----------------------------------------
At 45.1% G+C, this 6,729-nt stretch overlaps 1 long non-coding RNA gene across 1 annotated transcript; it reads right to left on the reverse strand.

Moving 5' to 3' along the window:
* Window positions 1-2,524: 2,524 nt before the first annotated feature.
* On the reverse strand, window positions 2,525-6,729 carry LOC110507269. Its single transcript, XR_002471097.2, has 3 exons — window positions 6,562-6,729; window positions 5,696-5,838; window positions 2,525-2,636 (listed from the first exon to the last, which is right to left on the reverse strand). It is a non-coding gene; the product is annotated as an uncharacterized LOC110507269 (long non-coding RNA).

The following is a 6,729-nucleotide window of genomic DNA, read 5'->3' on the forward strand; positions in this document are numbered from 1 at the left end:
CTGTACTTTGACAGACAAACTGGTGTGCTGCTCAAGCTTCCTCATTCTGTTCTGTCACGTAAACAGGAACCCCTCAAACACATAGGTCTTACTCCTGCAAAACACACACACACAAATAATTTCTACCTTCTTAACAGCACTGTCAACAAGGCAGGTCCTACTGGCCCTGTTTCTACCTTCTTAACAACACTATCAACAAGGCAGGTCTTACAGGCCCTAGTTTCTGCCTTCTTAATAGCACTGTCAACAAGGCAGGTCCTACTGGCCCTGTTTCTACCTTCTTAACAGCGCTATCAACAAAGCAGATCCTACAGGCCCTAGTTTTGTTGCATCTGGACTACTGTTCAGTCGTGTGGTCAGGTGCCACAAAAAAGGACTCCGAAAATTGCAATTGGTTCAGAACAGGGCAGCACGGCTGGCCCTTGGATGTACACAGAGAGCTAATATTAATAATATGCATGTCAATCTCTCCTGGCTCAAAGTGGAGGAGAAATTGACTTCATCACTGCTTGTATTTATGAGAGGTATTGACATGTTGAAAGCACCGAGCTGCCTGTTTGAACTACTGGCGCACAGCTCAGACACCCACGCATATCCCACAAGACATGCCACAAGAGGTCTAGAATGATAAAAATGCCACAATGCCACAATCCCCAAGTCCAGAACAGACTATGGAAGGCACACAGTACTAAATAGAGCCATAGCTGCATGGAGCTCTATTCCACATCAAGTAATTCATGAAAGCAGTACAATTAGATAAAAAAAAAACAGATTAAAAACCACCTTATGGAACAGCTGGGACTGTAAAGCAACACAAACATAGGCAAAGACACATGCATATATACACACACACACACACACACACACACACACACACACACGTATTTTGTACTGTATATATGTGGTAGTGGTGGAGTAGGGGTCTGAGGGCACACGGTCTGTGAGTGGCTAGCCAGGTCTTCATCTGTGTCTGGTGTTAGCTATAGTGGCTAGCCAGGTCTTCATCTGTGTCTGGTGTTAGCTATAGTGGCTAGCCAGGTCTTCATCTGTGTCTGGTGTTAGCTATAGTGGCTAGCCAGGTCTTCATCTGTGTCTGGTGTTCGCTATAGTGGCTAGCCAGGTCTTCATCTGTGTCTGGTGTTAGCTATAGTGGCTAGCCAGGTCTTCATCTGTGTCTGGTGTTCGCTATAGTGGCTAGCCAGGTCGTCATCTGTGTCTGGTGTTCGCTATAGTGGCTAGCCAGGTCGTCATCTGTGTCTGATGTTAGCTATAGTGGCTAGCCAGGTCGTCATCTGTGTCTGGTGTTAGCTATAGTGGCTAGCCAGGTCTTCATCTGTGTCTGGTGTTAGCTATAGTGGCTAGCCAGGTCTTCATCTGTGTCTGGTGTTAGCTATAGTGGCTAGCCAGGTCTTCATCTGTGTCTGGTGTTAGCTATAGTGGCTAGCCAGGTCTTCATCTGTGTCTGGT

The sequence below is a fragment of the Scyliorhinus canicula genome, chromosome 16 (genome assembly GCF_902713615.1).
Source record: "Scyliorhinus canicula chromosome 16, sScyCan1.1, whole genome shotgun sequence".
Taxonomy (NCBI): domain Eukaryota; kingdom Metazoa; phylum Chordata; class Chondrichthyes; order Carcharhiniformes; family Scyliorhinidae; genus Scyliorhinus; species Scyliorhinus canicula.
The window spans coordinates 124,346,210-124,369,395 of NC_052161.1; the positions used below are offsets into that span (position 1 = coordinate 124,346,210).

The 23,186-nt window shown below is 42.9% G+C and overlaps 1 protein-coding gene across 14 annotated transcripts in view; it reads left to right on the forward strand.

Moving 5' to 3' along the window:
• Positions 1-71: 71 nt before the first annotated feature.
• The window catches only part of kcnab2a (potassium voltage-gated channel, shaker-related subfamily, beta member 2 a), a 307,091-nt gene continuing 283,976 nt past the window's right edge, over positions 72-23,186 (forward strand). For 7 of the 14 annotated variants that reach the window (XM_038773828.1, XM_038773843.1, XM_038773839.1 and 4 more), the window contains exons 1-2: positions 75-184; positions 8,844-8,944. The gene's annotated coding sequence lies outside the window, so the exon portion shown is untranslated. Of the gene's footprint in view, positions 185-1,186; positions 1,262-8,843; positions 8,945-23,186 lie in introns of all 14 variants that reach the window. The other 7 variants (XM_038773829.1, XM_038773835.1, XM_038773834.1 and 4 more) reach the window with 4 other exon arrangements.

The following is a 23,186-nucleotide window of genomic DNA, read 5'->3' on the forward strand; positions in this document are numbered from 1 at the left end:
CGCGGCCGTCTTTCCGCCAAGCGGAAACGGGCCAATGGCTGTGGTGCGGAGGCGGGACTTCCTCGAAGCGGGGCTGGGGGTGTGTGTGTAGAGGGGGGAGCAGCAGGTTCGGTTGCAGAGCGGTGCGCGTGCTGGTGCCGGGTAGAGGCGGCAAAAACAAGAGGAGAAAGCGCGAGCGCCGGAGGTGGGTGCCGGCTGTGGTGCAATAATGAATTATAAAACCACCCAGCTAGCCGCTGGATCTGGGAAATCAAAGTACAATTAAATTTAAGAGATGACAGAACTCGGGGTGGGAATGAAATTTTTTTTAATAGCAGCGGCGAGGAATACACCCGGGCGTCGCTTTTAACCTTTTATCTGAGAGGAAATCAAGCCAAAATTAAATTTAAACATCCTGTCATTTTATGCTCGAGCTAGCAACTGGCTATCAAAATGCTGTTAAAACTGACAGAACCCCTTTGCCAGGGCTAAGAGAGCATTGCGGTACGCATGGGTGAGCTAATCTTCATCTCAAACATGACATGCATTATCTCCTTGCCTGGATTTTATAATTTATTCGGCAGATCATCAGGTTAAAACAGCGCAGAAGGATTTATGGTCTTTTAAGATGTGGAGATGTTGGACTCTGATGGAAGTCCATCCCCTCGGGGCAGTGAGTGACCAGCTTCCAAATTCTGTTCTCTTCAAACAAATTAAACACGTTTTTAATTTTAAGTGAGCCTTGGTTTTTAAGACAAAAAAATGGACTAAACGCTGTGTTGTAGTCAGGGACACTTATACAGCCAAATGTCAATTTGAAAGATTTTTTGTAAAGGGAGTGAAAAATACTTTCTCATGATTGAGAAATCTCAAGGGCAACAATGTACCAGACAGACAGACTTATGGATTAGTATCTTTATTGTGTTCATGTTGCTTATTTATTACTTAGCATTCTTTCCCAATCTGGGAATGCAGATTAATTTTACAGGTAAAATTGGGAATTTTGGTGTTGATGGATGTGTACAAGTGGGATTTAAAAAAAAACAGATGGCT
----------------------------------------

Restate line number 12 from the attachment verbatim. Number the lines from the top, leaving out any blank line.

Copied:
Moving 5' to 3' along the window: